You need to make a second groupby object that groups by the states, and then use the div method:

import numpy as np
import pandas as pd
np.random.seed(0)
df = pd.DataFrame({'state': ['CA', 'WA', 'CO', 'AZ'] * 3,
               'office_id': list(range(1, 7)) * 2,
               'sales': [np.random.randint(100000, 999999) for _ in range(12)]})

state_office = df.groupby(['state', 'office_id']).agg({'sales': 'sum'})
state = df.groupby(['state']).agg({'sales': 'sum'})
state_office.div(state, level='state') * 100


                     sales
state office_id           
AZ    2          16.981365
      4          19.250033
      6          63.768601
CA    1          19.331879
      3          33.858747
      5          46.809373
CO    1          36.851857
      3          19.874290
      5          43.273852
WA    2          34.707233
      4          35.511259
      6          29.781508

the level='state' kwarg in div tells pandas to broadcast/join the dataframes base on the values in the state level of the index.

  • 4
    Does this method work if you have 3 indexes ? I first did a groupby on 3 columns. Then I did a second groupby on only 2 and compute the sum. Then I try to use div but with level=["index1", "index2"] but it tells me that Join on level between two MultiIndex objects is ambiguous. – Ger Jan 4 '17 at 13:23
  • @Ger It does work, but there is no way I could divine what you're doing wrong from that description. Search around on the site a little more. If you don't find anything, create a new question with a reproducible example that demonstrates the problem. stackoverflow.com/questions/20109391/… – Paul H Jan 4 '17 at 15:20
25

For conciseness I'd use the SeriesGroupBy:

In [11]: c = df.groupby(['state', 'office_id'])['sales'].sum().rename("count")

In [12]: c
Out[12]:
state  office_id
AZ     2            925105
       4            592852
       6            362198
CA     1            819164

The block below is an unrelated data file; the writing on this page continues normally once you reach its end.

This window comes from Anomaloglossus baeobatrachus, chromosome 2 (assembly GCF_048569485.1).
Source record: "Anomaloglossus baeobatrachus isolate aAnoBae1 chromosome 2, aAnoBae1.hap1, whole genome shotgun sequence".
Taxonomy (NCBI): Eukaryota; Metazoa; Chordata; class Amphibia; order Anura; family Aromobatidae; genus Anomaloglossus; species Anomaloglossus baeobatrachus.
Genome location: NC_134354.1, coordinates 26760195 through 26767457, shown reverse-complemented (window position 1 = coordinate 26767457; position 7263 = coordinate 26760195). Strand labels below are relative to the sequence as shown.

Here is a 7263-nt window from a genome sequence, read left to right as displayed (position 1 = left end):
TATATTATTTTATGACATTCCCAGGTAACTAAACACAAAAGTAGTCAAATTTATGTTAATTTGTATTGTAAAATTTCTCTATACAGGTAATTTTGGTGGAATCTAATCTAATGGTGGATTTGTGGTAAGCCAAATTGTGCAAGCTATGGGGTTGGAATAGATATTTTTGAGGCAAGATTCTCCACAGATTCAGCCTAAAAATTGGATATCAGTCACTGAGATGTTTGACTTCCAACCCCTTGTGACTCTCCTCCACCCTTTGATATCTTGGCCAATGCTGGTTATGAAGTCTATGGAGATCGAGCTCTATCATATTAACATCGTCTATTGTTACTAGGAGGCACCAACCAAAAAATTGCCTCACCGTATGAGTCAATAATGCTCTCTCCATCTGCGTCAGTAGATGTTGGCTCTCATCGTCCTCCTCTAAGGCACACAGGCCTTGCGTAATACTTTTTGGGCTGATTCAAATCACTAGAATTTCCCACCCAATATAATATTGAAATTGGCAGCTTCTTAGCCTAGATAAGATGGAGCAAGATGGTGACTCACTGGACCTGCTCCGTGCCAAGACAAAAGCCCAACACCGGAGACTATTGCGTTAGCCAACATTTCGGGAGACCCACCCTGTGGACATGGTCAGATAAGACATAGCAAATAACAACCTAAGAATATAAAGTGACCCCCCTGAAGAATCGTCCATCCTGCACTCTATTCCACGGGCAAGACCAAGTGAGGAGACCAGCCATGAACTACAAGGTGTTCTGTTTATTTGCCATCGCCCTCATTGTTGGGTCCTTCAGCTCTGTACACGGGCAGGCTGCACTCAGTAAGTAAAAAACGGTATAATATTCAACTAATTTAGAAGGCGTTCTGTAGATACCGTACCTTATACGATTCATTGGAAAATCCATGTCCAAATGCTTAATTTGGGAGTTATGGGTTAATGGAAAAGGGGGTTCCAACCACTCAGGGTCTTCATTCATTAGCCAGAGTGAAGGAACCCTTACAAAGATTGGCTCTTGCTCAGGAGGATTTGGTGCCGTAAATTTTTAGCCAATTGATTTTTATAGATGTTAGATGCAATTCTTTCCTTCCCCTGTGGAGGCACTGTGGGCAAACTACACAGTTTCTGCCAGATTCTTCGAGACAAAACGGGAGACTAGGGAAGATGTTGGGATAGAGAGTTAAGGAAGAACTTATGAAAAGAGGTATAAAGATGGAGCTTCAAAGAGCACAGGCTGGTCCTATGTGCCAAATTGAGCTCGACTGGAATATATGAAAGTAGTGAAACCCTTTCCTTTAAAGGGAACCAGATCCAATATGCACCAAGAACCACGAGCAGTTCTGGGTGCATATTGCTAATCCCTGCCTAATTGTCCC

3            743055
       5            292885
CO     1            525994
       3            338378
       5            490335
WA     2            623380
       4            441560
       6            451428
Name: count, dtype: int64

In [13]: c / c.groupby(level=0).sum()
Out[13]:
state  office_id
AZ     2            0.492037
       4            0.315321
       6            0.192643
CA     1            0.441573
       3            0.400546
       5            0.157881
CO     1            0.388271
       3            0.249779
       5            0.361949
WA     2            0.411101
       4            0.291196
       6            0.297703
Name: count, dtype: float64

For multiple groups you have to use transform (using Radical's df):

In [21]: c =  df.groupby(["Group 1","Group 2","Final Group"])["Numbers I want as percents"].sum().rename("count")

In [22]: c / c.groupby(level=[0, 1]).transform("sum")
Out[22]:
Group 1  Group 2  Final Group
AAHQ     BOSC     OWON           0.331006
                  TLAM           0.668994
         MQVF     BWSI           0.288961
                  FXZM           0.711039
         ODWV     NFCH           0.262395
...
Name: count, dtype: float64

This seems to be slightly more performant than the other answers (just less than twice the speed of Radical's answer, for me ~0.08s).

  • 4